This sounds good: FSC, PCC Unveil Joint Nursing Program | theledger.com | The Ledger | Lakeland, FL
LAKELAND | Getting a bachelor's degree in nursing will become faster this fall for students taking an accelerated program unveiled Tuesday by Florida Southern College and Polk Community College.
Nursing students will be able to earn a bachelor's degree in three years, instead of the traditional four, helping fill the county's need for more nurses with advanced degrees.
While in PCC's two-year nursing program, students would be dually enrolled in FSC.
Having taken some Florida Southern courses by the time they graduate from PCC with an associate's degree, they could take two semesters of nursing at FSC, instead of two years, to earn their bachelor's degrees.
FSC President Anne Kerr and PCC President Eileen Holden revealed the dual-collaboration at a press conference held across Johnson Avenue from the FSC nursing building slated to open in August.
"We are delighted and proud to join Florida Southern College in this innovative partnership," Holden said. "We look forward to seeing our students graduate from Polk Community College and from Florida Southern College and then take care of us."
Florida is projected to have a shortage of 18,400 full-time registered nurses by 2010 and 52,200 by 2020. What often gets left out of reports of nursing shortages, however, is the need for more nurses who hold bachelor's and master's degrees.
"There's a growing body of research that, the more baccalaureate trained nurses you have, the better the outcomes are," said Lance Anastasio, president of Winter Haven Hospital.
Getting a bachelor's degree boosts nurses' abilities to move into management positions and work toward master's degrees that would let them teach nursing courses to bring in more nurses. More than 12,000 qualified applicants were turned away from Florida's nursing education programs in 2007-08, in large part because of faculty shortages and limited funding for faculty positions, according to a survey by the Florida Center for Nursing and the Florida Board of Nursing. All of which is a major concern for hospitals.
Officials from WHH, Lakeland Regional Medical Center and Heart of Florida Regional Medical Center each spoke Tuesday about their desire to keep working closely with the colleges.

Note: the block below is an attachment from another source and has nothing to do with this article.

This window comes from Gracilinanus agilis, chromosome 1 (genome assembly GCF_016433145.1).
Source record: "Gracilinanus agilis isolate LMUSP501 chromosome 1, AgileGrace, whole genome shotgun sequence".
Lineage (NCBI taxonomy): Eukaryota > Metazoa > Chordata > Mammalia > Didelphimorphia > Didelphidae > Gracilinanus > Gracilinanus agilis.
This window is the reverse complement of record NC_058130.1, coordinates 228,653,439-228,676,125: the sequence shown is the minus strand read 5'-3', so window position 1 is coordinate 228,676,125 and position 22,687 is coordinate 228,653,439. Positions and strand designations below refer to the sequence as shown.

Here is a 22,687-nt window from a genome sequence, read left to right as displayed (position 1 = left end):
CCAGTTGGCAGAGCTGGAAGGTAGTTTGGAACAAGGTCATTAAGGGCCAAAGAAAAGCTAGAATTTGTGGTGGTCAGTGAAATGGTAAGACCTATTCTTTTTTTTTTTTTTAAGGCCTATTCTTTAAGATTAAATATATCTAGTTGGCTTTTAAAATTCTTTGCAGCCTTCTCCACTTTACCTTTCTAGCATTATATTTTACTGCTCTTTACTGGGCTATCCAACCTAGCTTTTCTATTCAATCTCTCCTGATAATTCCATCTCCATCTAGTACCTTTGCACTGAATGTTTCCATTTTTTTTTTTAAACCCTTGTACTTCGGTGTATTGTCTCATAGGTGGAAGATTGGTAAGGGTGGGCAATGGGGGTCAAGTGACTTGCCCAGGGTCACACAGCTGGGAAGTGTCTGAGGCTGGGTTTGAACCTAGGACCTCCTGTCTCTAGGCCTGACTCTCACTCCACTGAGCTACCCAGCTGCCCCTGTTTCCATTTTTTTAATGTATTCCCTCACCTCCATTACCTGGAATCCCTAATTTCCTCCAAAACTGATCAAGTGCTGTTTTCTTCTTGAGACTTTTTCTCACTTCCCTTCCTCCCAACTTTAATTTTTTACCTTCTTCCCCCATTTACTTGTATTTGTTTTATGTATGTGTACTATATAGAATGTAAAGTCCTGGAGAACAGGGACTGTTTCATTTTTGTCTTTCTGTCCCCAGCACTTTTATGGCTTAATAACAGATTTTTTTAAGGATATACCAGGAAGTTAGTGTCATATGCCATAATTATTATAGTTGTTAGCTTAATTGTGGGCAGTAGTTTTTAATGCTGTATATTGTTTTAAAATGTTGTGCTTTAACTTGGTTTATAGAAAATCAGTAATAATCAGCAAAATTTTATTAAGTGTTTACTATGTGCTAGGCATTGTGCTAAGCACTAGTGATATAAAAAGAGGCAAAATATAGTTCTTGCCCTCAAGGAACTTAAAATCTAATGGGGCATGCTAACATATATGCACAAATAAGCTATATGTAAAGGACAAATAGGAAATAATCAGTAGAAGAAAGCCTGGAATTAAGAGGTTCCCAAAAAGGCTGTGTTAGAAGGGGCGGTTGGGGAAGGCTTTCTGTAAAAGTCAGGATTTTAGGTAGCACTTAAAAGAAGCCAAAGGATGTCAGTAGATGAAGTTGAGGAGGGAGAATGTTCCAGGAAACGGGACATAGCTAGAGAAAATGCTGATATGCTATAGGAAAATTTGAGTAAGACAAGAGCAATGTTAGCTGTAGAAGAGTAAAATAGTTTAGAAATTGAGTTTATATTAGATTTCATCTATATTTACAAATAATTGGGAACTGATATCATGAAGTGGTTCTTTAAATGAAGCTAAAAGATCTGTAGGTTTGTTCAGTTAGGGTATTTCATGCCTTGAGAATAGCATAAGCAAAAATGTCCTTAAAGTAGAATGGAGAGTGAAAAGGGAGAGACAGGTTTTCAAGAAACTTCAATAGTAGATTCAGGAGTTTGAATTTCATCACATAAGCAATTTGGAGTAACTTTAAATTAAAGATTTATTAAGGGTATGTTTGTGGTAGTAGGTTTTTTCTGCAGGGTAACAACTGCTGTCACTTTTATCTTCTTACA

"We are in an increasing demand for not just a nurse but the well-prepared nurse," said Rebecca Brewer, chief operating officer for Heart of Florida.
"You need someone who is able to use critical thinking skills to ferret out how they can provide the best care."
LRMC will gladly "provide places for nursing experience for their students and careers for their graduates for many years to come," LRMC President Jack Stephens said.
The joint venture is a natural for PCC, which produces the largest number of registered nurses in Polk County, and FSC, which has the only four-year baccalaureate nursing degree in Polk, Kerr said.
According to research done as the project developed, FSC officials said, this is the only example in the nation of this type of partnership between a private, comprehensive, liberal arts college and a public community college.
"This program will be nothing short of extraordinary," Kerr promised.
With bachelor's-degree nursing classes taught in the evenings and on Saturdays, students are able to hold nursing jobs and extend their education at the same time.
Sarah Linck, preparing to graduate in May from PCC's nursing program, said she wishes the accelerated program had been available earlier. She said she will encourage other students to take advantage of it.
"There are so many more opportunities if you have your BSN," said her mother, Toni Linck, a nursing instructor at PCC.
Kerr also released information Tuesday on more financial help for FSC nursing students. George Miller, an FSC trustee emeritus, and his wife, Margaret, have pledged a $500,000 Bertram and Margaret Reid nursing scholarship. Another new nursing scholarship is the Mary Cox scholarship donated by Hal and Marjorie Roberts, Lynn and Mark Hollis and Dr. William Hollis. The amount of that scholarship program wasn't released.
FSC and PCC both have other nursing scholarships, many of them made possible through donations from Polk County's five hospitals. PCC has about $500,000 in nursing scholarships from the hospitals, which help about 75 nursing student a year, said Tracy Porter, PCC Foundation executive director.